Understanding the Demand for Rail Travel in UK

Class 395 "Javelin" high-speed train operated by Southeastern, at Ebbsfleet International

Class 395 "Javelin" high-speed train operated by Southeastern, at Ebbsfleet International

Photo by Sunil060902, CC BY-SA 3.0

Because predicted rail growth — based on ticket sales data — has not compared well to the observed increase in rail demand, the UK Department for Transport sought recommendations on how the current forecasting framework can be extended to incorporate external factors. An analysis of the National Travel Survey allowed researchers to quantify the impact of external socio-economic factors on rail demand.

Background

Over recent years, predicted rail growth has not compared well to the observed increase in rail demand. In the UK, the demand for rail travel is usually forecast using models based on ticket sales data to obtain the influence of service factors, such as rail fares, as well as exogenous factors, such as income growth.

Goals

The aim of the study was to better understand how factors external to the rail industry, like age, gender, employment patterns and car ownership, influence the demand for rail travel and to provide recommendations on how the current forecasting framework can be extended to incorporate these factors.

Methodology

The modelling approach used in the study combines the strengths of two data sources describing rail demand:

  1. disaggregate information on travel and travellers from the UK National Travel Survey (NTS) to quantify the impact of external socio-economic factors on rail demand, and
  2. aggregate time series ticket data to quantify the impact of income, rail service and the service levels of competing modes on rail demand.

RAND Europe’s work focussed on the analysis of the NTS data, which allows exploration of external factors like age, gender, employment type and car ownership on rail demand (as well as obtaining an independent set of income elasticities). To quantify the impact of external socio-economic factors on rail demand discrete choice models of rail trip making from (disaggregate) NTS data were developed. The models are structured to understand two issues related to rail demand: who travels by rail and how many trips rail users make.

Findings

  • Personal income is a strong determinant for the choice of using rail as a mode of travel. Across all journey purposes and geographies we observe that increasing income leads to an increase in the propensity to travel by rail, although increasing income levels do not seem to have such a large impact on the propensity to make multiple trips.
  • People with full driving licences are less likely to use rail for commuting journeys and other trips. Furthermore, as the number of cars in the household increases the propensity to travel by rail decreases. People who have a car freely available in the household are less likely to make rail trips.
  • The presence of a company car affects the propensity for rail travel differently for commuting and business travel. Commuters with company cars are less likely to make rail trips whereas business travellers with company cars are more likely to make rail trips (perhaps the presence of a company car is a proxy for job type). Overall, the trip rates for rail travel for business purposes are very similar for people with and without company cars in the household.
  • When commuting, full-time workers are most likely to make rail trips, followed by part-time workers, followed by those who are self-employed. Full-time workers are also more likely to make multiple rail commute trips.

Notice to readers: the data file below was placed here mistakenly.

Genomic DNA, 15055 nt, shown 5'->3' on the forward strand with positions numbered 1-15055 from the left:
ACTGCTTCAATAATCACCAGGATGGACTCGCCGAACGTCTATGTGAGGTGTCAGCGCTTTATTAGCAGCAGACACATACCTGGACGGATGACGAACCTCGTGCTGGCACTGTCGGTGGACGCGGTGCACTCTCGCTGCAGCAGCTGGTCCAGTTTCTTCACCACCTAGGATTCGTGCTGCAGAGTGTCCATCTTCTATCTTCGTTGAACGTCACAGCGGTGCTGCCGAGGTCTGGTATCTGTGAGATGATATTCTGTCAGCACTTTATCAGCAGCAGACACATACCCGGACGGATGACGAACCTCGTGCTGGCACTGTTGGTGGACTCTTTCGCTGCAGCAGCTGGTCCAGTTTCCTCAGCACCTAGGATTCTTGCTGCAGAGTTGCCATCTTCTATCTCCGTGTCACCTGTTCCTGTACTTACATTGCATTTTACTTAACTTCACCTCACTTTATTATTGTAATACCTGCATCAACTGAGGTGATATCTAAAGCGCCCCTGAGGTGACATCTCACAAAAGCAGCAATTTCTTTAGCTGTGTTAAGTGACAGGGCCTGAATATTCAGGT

• For travel for other purposes, self-employed workers and temporarily sick people, disabled people and people looking after family are less likely to make rail trips relative to full time workers. In comparison, students, the retired, the unemployed and part-time workers are more likely to make rail trips for other purposes. Full-time workers are less likely to make multiple rail trips for other purposes.
  • Across all purposes, people working in managerial, professional or administrative occupations are more likely to travel by rail compared to those with other occupations.
  • In terms of employment type, those who work in the finance sector (for commuting and other travel) and real estate (for business travel) are more likely to travel by rail, whereas those who are involved in manufacturing, wholesale business, construction and health/social care sectors are less likely to travel by rail Moreover, for commuting, those who work in the financial sector are more likely to make multiple rail trips in the week for commuting purposes. Therefore, as the structure of the economy changes, we would expect changes in rail demand.
  • In general, older people and those under 16 years of age are less likely to travel by rail, whereas those who are employed and are under 25 years of age are more likely to make multiple rail commuting trips.

We observed a significant time-trend effects across most purposes and geographies, indicating an increased likelihood of travelling by rail over time that is not explained by socio-economic and network service terms. Some may hypothesise that this is a result of the digital revolution, which may have reduced the disutility of rail travel time both in absolute and relative to other modes

The changes in the employment mix of cities had been hypothesised to explain (some of) the strong growth in rail into Britain’s core cities; the NTS analysis has allowed us to quantify its effect so that it can be included both in our aggregate econometric models and in future forecasts.

Successful application of the improved models for forecasting purposes requires the collation of socio-economic and demographic forecast data at an appropriately granular level in order to capitalise on the framework developed in this study.